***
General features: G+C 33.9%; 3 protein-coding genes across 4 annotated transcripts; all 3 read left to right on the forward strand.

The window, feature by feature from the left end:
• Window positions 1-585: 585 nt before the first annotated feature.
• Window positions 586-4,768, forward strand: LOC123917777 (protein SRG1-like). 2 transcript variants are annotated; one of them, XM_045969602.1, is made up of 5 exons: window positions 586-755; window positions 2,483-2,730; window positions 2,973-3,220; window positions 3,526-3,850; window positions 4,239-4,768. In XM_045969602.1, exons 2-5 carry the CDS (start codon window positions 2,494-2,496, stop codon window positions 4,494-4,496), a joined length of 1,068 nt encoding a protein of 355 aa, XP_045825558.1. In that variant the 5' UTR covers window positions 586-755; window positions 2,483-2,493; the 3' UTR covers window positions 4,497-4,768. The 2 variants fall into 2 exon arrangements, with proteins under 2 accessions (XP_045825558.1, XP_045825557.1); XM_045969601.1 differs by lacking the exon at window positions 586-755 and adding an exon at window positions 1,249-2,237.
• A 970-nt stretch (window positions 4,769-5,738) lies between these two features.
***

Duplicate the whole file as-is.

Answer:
General features: G+C 33.9%; 3 protein-coding genes across 4 annotated transcripts; all 3 read left to right on the forward strand.

The window, feature by feature from the left end:
• Window positions 1-585: 585 nt before the first annotated feature.
• Window positions 586-4,768, forward strand: LOC123917777 (protein SRG1-like). 2 transcript variants are annotated; one of them, XM_045969602.1, is made up of 5 exons: window positions 586-755; window positions 2,483-2,730; window positions 2,973-3,220; window positions 3,526-3,850; window positions 4,239-4,768. In XM_045969602.1, exons 2-5 carry the CDS (start codon window positions 2,494-2,496, stop codon window positions 4,494-4,496), a joined length of 1,068 nt encoding a protein of 355 aa, XP_045825558.1. In that variant the 5' UTR covers window positions 586-755; window positions 2,483-2,493; the 3' UTR covers window positions 4,497-4,768. The 2 variants fall into 2 exon arrangements, with proteins under 2 accessions (XP_045825558.1, XP_045825557.1); XM_045969601.1 differs by lacking the exon at window positions 586-755 and adding an exon at window positions 1,249-2,237.
• A 970-nt stretch (window positions 4,769-5,738) lies between these two features.